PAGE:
S&P 500

S&P 500 Pulled Back For The Week After American Media Pounds Trump With Negative Commentaries

Ed Wijaranakula, Ph.D.
Fri May 12, 2017

The S&P 500 lost 0.35% for the week, to close on Friday at 2,390.90, after the American media pounded President Trump over the firing of FBI Director James Comey earlier in the week. CNN and MSNBC are now talking about a President Trump impeachment. Here's the McClatchy headline on May 10, “Comey firing means trouble for Trump’s health care and tax plans”. “Trump's firing of Comey endangers his entire presidency”, wrote CNBC's John Harwood. The problem for investors is how to distinguish American media fact from fiction. The latest second-quarter GDP 2017 forecast by the Federal Reserve Bank of New York is just 1.88%. If it becomes worse from here, one can then blame the American media for tanking the U.S. economy.

The best performing sector for the week continues to be Information technology ($SPT), up 1.13%, after Wall Street analysts commented that Apple (NASDAQ:AAPL) is poised to become a $1 trillion company. It was also reported that Warren Buffet doubled his stake in Apple and now owns nearly $17 billion worth of AAPL. The worst performing sectors for the week were Materials ($SPM) and Financials ($SPF), down 1.68% and 1.27%, respectively, as the sectors became collateral damage from negative headline news.

The Job Openings and Labor Turnover Survey, or JOLTS, data carefully watched by Fed Chair Janet Yellen, reported monthly by the U.S. Department of Labor, came in on Tuesday at 5.743 million openings for March, down 1.86% year-on-year. There is more bad news as the first-quarter 2017 JOLTS is also down 0.47% year-on-year, the first negative reading since the second-quarter 2010. Although JOLTS is not one of the recession indicators, from the historical perspective, however, the U.S. economy went into a recession in the first-quarter 2008 after the fourth-quarter 2007 and first-quarter 2008 JOLTS were negative. 

The U.S. Commerce Department said on Friday that April retail sales came in at 0.4% month-over-month, missing economists’ expectations of a 0.5% gain. Meanwhile, the University of Michigan reported that its consumer confidence index registered at 97.7 in May, barely beating expectations of 97.2. 

The spot gold price remained practically unchanged for the week, up $0.80 per ounce at $1,227.70 per ounce on Friday. The U.S. dollar index, or DXY, gained 0.61% for the week, closing at 99.13 on Friday, while the Japanese yen depreciated 0.61% against the U.S. dollar at 113.34 yen. The U.S. dollar was rejected from the trendline resistances, but managed to close above the 200-day SMA after Emmanuel Macron won the French presidential election in a landslide on Sunday.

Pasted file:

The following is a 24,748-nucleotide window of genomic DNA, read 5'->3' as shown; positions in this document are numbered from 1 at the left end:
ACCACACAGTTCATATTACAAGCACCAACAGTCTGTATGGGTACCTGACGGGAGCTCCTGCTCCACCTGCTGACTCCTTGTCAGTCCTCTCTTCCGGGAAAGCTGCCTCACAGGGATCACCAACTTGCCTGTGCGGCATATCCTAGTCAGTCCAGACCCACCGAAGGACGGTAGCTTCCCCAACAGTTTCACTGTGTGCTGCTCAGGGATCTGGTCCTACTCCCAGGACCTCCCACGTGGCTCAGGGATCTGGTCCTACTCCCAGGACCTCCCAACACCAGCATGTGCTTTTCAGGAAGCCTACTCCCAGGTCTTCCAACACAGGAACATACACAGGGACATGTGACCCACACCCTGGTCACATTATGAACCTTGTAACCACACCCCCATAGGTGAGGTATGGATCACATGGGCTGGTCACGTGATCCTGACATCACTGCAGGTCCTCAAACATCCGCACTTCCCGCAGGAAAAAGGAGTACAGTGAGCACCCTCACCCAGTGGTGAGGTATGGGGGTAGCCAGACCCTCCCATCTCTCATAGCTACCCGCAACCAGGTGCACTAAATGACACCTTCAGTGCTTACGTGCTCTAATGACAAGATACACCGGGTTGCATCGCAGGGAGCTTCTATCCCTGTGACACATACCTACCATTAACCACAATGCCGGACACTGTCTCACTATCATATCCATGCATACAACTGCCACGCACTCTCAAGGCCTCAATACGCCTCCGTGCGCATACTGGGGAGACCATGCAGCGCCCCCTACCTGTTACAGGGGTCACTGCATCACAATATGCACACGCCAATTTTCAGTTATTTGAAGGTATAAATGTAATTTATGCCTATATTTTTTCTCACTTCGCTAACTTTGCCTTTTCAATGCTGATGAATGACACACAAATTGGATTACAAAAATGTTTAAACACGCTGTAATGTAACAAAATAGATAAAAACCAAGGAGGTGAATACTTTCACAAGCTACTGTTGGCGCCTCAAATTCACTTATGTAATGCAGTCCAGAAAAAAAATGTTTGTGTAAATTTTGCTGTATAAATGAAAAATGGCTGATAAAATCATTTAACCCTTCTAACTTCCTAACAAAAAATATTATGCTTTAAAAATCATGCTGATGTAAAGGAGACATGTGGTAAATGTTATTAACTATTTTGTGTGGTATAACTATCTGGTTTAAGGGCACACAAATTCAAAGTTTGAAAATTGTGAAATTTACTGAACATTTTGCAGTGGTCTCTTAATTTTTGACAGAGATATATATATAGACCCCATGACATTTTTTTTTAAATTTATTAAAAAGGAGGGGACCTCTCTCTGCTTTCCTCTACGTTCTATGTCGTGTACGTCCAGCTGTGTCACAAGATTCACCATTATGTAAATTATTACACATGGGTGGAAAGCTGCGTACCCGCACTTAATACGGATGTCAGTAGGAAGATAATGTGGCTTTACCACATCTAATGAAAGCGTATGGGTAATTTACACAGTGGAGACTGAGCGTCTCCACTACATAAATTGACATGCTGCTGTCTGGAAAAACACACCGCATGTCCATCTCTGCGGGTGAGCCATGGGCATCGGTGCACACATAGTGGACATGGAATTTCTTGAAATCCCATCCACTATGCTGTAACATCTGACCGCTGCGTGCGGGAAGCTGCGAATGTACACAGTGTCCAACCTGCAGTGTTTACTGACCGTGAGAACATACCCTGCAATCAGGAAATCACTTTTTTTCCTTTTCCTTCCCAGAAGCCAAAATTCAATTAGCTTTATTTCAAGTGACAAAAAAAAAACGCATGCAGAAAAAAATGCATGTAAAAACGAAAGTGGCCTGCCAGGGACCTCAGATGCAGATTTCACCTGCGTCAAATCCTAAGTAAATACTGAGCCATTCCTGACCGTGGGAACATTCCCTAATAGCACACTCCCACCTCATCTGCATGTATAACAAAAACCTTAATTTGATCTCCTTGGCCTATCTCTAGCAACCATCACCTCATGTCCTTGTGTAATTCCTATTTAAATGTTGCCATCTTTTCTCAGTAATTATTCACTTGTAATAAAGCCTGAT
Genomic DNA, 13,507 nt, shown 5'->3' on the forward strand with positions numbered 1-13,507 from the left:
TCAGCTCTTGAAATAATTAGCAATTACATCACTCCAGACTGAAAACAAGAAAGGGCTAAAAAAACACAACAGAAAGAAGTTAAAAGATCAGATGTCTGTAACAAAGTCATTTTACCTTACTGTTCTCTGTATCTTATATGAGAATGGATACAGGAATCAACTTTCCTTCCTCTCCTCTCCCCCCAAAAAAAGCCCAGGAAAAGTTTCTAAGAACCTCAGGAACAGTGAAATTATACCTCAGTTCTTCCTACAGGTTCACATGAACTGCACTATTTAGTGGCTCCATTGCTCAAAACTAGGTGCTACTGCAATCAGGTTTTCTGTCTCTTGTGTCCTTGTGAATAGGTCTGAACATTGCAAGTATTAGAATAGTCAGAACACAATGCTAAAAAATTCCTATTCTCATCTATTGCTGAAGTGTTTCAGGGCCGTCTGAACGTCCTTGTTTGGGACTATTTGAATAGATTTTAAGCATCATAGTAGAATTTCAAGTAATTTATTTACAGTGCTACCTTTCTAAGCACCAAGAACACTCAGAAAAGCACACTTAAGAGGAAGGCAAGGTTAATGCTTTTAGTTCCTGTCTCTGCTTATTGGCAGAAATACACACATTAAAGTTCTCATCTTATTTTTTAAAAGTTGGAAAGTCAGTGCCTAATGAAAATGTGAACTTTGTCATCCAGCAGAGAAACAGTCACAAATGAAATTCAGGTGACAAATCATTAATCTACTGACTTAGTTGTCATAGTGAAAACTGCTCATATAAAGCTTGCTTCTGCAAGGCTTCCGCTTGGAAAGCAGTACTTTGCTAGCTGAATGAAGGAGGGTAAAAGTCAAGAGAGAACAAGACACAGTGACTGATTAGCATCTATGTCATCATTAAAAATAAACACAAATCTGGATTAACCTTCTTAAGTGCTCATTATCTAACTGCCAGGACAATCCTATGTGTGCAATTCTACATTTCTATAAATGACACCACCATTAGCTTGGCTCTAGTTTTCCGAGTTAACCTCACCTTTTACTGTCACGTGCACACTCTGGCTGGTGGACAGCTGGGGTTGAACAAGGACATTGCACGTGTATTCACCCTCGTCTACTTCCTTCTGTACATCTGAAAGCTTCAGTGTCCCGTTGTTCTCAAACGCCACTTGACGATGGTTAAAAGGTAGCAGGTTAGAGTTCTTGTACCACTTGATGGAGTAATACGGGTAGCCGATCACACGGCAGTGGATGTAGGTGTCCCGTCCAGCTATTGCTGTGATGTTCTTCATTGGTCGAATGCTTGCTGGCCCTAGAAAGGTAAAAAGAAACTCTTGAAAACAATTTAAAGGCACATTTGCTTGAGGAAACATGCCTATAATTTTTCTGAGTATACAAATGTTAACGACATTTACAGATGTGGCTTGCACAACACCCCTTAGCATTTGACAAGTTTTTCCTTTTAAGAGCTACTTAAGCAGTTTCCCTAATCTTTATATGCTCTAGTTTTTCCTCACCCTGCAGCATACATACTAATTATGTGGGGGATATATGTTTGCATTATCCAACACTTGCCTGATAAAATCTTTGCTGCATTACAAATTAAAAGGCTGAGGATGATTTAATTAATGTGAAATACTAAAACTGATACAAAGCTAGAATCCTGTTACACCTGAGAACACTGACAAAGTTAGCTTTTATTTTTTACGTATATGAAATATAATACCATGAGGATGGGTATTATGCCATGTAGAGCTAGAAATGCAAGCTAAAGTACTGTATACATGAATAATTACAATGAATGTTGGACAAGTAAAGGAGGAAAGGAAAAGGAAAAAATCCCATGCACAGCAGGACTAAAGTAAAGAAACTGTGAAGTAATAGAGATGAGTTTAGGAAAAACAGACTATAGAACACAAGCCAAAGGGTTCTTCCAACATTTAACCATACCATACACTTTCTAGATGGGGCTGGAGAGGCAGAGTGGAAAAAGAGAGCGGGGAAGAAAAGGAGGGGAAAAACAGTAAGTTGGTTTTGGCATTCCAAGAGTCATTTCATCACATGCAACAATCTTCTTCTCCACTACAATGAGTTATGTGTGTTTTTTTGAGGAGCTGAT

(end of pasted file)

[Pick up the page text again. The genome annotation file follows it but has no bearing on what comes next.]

The yield of 10-year U.S. Treasury Notes was down 1.27% for the week, to close on Friday at 2.33%, while the yield of the 2-year Notes lost 2.27% to close at 1.29%. The yield spread between the 10-year and 2-year U.S. Treasury Notes was unchanged at 1.04 percentage points.

The WTI crude oil spot price jumped over 3.5% for the week to close on Friday at $47.84 per barrel, while the Brent crude spot price gained 2.81% to close at $50.84 per barrel, after the EIA weekly report for U.S. oil inventory showed that domestic crude supplies declined by 5.25 million barrels to 522.53 million barrels, excluding the Strategic Petroleum Reserve, in the week ending May 5, compared to the S&P Global Platts forecast for a stockpile decline of 1.8 million barrels. The American Petroleum Institute, or API, inventory data on Tuesday showed a U.S. crude inventory draw of 5.8 million barrels. The net imports for crude oil in the week ending May 5, was 6.93 million barrels per day, or bpd, down 799,000 bpd compared to the previous week, as crude imports dropped 644,000 bpd while exports surged 155,000 bpd.

The EIA monthly reports for U.S. crude oil imports and exports, released at the end of April, showed that the U.S. crude oil imports in February declined 0.3% year-on-year to 7.89 million bpd, while exports skyrocketed 198.3% to 1.12 million bpd. Based upon our estimation, U.S. crude oil exports could stay near 1 million bpd in March and April, making the OPEC production cuts to ease the glut near term less likely. The EIA monthly reports for March 2017 is due on May 31.

Separately, the EIA said the weekly U.S. crude oil production increased another 21,000 bpd, for the week ending May 5, to 9.31 million bpd. U.S. crude oil output increased 53,000 bpd to an average of 9.31 million bpd in May, compared to an April average of 9.26 million bpd. Output has fallen just 2.98% from the peak level of 9.60 million bpd in June 2015. Houston-based oilfield services company Baker Hughes Inc. said on Friday that the U.S. oil rig count rose another 9 to 712, compared to 316, when the rig count hit the low on June 6, 2016.

S&P 500 Summary: +6.79% YTD as of 05/12/17 
Barclay Hedge Fund Index: +3.57% YTD 

Outperforming Sectors: Information technology +17.78 YTD, Consumer discretionary +10.39% YTD, and Healthcare +9.07% YTD.

Underperforming Sectors: Consumer staples +6.07% YTD, Utilities +6.02% YTD, Materials +5.66% YTD, Industrials +5.48% YTD, Real Estate +1.68% YTD, Financials +1.01% YTD, Energy –10.31% YTD, and Telecommunication services –10.85% YTD.


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